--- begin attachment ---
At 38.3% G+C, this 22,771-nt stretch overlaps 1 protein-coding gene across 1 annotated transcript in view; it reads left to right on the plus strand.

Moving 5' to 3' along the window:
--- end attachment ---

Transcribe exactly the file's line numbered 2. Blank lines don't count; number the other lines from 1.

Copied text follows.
Moving 5' to 3' along the window: